“How do you explain this in the fall to voters when we’re paying $2.95 a gallon at the pump?” Dillmore asked.

His speech didn’t have much effect. The measure passed 105-15 in the House and 36-2 in the Senate.

The bill provides a 10 percent income tax credit, accelerated depreciation and property tax relief to energy companies expanding or locating new facilities in Kansas on projects up to $500 million. The credit moves to 5 percent if the project exceeds that cost.

It is the most sweeping energy incentive offered by any state, according to Rep. Carl Holmes, a Republican from Liberal and chairman of the House Utilities Committee.

Holmes, the bill’s main sponsor, and supporters believe the measure will spur refinery expansion and increase production of all types of energy in Kansas.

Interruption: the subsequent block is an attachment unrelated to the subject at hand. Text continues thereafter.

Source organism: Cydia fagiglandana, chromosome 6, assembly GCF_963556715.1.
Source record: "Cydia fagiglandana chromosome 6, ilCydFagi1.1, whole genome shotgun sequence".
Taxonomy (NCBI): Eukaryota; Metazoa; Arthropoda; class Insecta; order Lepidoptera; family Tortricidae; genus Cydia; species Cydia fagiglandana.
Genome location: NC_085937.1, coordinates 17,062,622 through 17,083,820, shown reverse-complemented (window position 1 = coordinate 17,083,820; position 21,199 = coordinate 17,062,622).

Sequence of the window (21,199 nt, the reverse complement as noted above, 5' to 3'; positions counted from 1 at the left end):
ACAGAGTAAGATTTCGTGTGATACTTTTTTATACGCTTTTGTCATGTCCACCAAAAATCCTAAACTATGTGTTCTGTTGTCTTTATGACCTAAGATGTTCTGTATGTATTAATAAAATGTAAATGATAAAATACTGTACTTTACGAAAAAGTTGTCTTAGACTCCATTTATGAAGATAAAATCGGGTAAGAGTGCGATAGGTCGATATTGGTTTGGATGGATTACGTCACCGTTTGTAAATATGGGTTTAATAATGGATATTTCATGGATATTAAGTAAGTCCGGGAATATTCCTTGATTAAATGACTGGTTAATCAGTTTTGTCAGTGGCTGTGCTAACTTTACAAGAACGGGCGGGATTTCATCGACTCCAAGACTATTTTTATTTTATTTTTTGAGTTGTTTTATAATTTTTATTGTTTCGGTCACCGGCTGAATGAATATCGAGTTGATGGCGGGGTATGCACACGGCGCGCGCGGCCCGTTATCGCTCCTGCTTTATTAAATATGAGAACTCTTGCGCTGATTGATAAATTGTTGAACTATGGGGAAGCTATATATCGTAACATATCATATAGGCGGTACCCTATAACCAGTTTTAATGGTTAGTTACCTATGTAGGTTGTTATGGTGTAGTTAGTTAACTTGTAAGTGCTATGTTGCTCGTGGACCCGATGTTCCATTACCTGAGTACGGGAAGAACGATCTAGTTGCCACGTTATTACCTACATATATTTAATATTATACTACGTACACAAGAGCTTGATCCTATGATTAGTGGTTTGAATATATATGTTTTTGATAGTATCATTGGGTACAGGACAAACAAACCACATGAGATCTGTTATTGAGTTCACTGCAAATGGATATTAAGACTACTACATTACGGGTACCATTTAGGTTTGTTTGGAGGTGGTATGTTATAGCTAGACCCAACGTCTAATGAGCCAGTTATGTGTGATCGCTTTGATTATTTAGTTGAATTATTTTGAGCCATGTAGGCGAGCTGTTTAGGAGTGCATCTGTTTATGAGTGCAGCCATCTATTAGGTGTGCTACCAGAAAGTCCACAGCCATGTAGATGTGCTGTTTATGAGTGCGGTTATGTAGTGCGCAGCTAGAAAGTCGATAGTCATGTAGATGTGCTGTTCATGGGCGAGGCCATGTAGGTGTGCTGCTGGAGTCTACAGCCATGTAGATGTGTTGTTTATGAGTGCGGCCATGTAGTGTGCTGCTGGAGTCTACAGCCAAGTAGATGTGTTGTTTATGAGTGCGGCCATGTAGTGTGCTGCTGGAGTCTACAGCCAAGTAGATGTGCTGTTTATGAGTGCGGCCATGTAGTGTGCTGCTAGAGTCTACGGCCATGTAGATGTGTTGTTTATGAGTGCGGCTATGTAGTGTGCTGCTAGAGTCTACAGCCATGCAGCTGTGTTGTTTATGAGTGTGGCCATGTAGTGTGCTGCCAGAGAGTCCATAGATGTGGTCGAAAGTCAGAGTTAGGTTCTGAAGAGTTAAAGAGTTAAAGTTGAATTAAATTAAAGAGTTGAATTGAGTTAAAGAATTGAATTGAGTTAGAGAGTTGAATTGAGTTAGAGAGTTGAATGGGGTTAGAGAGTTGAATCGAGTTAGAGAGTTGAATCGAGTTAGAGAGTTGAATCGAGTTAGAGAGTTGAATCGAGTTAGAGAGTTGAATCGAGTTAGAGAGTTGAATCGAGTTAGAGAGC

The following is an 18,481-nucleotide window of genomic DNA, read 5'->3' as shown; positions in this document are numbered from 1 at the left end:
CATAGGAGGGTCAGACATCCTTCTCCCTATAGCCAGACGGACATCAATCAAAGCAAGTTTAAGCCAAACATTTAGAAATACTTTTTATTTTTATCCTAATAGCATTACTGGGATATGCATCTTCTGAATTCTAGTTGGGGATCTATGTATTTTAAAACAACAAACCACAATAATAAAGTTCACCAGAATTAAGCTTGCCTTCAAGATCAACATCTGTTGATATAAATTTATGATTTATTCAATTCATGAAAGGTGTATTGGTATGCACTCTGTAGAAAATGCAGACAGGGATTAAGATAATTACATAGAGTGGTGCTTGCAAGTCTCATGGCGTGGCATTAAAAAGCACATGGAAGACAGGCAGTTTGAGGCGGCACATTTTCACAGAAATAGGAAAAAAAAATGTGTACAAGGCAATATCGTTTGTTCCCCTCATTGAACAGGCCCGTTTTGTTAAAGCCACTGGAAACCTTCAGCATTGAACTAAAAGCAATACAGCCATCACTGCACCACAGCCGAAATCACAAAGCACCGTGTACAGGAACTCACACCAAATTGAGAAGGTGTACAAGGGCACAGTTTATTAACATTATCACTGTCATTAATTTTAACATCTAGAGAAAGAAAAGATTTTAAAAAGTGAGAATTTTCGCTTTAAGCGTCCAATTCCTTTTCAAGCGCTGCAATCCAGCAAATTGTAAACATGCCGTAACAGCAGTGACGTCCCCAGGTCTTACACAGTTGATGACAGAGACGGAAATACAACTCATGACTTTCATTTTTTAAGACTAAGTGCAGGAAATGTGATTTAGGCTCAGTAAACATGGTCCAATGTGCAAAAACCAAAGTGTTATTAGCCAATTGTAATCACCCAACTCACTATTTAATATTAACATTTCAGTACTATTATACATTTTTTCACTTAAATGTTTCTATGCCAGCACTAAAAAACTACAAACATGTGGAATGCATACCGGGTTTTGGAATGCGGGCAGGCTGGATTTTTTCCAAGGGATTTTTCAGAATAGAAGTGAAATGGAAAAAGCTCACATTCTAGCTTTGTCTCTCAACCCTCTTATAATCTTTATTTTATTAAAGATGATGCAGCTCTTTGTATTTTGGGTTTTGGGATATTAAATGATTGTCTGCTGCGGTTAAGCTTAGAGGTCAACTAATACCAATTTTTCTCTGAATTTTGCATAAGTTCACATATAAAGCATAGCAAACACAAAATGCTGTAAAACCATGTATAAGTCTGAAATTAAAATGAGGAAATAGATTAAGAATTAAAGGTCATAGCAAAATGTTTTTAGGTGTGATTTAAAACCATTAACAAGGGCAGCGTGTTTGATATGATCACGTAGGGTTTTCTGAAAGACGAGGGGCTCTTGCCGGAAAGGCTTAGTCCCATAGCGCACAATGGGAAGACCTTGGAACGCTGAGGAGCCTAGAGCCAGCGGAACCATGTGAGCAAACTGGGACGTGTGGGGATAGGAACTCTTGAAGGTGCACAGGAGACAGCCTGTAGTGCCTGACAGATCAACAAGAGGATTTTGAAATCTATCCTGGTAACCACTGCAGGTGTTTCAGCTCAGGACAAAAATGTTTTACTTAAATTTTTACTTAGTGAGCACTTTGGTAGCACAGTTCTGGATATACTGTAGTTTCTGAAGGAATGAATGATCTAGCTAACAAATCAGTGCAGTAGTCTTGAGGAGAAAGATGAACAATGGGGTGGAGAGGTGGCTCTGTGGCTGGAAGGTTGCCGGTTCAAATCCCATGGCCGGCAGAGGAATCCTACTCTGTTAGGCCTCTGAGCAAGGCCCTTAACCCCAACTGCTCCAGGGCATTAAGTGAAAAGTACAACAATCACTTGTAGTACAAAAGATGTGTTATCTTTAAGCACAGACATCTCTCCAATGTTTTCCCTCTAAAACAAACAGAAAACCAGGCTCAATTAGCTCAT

It does come with a price, however, for state government. State officials estimate that the tax relief could cost the state about $85 million in lost revenue over the next 10 years. Legislators also approved $128 million in other business tax cuts over the next three years, while increasing funding for schools by $466 million over that time.

But major beneficiaries are the state’s three small, independent oil refineries — Coffeyville Resources at Coffeyville, Frontier Oil Corp. at El Dorado and the National Cooperative Refinery Association at McPherson. Kansas City area motorists most likely are filling their tanks with gasoline produced at one of these refineries.

Holmes said he also hopes the legislation will encourage a new refinery project.

Two of the three — Frontier and Coffeyville — already were planning major expansions. Coffeyville, which has headquarters in Kansas City, Kan., announced in January a $92 million expansion at its southeast Kansas facility, and Frontier’s board of directors approved a $140 million expansion in November. State revenue officials said they were aware of a $500 million refinery proposal but could not divulge any details yet.